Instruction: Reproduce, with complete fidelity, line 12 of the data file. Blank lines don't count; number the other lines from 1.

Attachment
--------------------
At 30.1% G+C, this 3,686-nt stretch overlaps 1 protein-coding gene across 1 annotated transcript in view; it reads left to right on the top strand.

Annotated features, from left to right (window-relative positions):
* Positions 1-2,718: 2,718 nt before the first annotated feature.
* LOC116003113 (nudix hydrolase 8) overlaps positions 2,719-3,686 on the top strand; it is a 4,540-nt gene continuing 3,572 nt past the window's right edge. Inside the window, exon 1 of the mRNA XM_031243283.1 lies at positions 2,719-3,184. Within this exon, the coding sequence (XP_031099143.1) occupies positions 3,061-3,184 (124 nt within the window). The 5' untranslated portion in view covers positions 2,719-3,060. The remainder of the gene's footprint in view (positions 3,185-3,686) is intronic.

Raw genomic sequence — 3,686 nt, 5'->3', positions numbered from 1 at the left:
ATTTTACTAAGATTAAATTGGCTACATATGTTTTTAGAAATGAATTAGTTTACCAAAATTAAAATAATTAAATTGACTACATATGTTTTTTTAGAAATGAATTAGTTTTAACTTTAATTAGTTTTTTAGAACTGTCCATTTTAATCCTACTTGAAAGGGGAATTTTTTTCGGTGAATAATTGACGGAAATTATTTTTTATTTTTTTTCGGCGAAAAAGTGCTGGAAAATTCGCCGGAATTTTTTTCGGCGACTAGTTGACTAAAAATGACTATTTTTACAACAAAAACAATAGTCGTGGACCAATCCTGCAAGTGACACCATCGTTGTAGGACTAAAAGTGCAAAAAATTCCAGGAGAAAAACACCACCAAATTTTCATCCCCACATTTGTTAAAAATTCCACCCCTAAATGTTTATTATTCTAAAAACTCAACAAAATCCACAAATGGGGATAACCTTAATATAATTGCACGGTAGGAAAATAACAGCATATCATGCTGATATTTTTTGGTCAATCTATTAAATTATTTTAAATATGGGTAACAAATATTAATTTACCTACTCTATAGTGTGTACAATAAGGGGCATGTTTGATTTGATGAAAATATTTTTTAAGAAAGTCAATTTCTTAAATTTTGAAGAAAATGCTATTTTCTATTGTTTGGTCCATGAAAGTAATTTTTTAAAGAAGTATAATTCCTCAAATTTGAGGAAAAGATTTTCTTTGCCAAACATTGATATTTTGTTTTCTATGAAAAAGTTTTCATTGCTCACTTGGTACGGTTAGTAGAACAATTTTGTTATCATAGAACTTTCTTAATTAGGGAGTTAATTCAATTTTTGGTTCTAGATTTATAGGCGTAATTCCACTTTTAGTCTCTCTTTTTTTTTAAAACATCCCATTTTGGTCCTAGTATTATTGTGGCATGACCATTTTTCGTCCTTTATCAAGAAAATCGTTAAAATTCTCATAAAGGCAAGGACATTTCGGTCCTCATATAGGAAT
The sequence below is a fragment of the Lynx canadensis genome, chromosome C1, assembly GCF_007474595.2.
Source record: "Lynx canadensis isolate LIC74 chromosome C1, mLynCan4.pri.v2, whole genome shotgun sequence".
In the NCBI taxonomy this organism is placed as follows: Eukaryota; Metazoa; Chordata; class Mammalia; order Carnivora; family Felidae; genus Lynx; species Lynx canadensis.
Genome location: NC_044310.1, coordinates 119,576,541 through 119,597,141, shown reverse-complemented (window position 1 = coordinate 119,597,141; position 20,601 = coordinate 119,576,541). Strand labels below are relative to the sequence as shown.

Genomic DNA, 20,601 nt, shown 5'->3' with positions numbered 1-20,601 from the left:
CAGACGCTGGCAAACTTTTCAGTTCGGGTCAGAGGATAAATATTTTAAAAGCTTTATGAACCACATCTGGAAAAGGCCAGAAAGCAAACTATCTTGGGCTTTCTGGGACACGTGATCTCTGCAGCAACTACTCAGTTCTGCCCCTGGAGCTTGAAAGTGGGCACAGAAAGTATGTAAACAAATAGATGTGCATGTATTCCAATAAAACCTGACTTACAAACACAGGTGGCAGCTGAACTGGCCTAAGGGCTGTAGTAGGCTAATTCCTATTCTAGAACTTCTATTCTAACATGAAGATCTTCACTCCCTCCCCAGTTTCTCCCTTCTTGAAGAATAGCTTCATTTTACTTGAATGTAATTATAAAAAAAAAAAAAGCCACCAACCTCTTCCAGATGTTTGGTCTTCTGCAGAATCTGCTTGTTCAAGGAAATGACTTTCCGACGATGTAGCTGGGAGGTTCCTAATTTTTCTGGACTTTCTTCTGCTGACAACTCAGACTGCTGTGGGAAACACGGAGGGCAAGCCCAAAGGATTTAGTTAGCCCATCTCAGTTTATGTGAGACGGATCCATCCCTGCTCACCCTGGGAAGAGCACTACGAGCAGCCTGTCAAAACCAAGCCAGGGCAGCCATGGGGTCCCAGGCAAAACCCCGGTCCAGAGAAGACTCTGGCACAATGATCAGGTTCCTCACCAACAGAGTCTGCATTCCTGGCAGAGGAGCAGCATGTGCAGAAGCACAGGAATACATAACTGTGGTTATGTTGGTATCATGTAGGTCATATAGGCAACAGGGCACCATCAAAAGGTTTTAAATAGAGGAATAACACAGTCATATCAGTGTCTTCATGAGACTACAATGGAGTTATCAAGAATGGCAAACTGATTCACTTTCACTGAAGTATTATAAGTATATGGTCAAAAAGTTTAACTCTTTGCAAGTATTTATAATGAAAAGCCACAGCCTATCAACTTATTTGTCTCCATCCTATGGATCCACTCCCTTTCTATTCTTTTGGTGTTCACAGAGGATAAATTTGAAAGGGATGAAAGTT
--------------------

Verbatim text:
CAGACGCTGGCAAACTTTTCAGTTCGGGTCAGAGGATAAATATTTTAAAAGCTTTATGAACCACATCTGGAAAAGGCCAGAAAGCAAACTATCTTGGGCTTTCTGGGACACGTGATCTCTGCAGCAACTACTCAGTTCTGCCCCTGGAGCTTGAAAGTGGGCACAGAAAGTATGTAAACAAATAGATGTGCATGTATTCCAATAAAACCTGACTTACAAACACAGGTGGCAGCTGAACTGGCCTAAGGGCTGTAGTAGGCTAATTCCTATTCTAGAACTTCTATTCTAACATGAAGATCTTCACTCCCTCCCCAGTTTCTCCCTTCTTGAAGAATAGCTTCATTTTACTTGAATGTAATTATAAAAAAAAAAAAAGCCACCAACCTCTTCCAGATGTTTGGTCTTCTGCAGAATCTGCTTGTTCAAGGAAATGACTTTCCGACGATGTAGCTGGGAGGTTCCTAATTTTTCTGGACTTTCTTCTGCTGACAACTCAGACTGCTGTGGGAAACACGGAGGGCAAGCCCAAAGGATTTAGTTAGCCCATCTCAGTTTATGTGAGACGGATCCATCCCTGCTCACCCTGGGAAGAGCACTACGAGCAGCCTGTCAAAACCAAGCCAGGGCAGCCATGGGGTCCCAGGCAAAACCCCGGTCCAGAGAAGACTCTGGCACAATGATCAGGTTCCTCACCAACAGAGTCTGCATTCCTGGCAGAGGAGCAGCATGTGCAGAAGCACAGGAATACATAACTGTGGTTATGTTGGTATCATGTAGGTCATATAGGCAACAGGGCACCATCAAAAGGTTTTAAATAGAGGAATAACACAGTCATATCAGTGTCTTCATGAGACTACAATGGAGTTATCAAGAATGGCAAACTGATTCACTTTCACTGAAGTATTATAAGTATATGGTCAAAAAGTTTAACTCTTTGCAAGTATTTATAATGAAAAGCCACAGCCTATCAACTTATTTGTCTCCATCCTATGGATCCACTCCCTTTCTATTCTTTTGGTGTTCACAGAGGATAAATTTGAAAGGGATGAAAGTT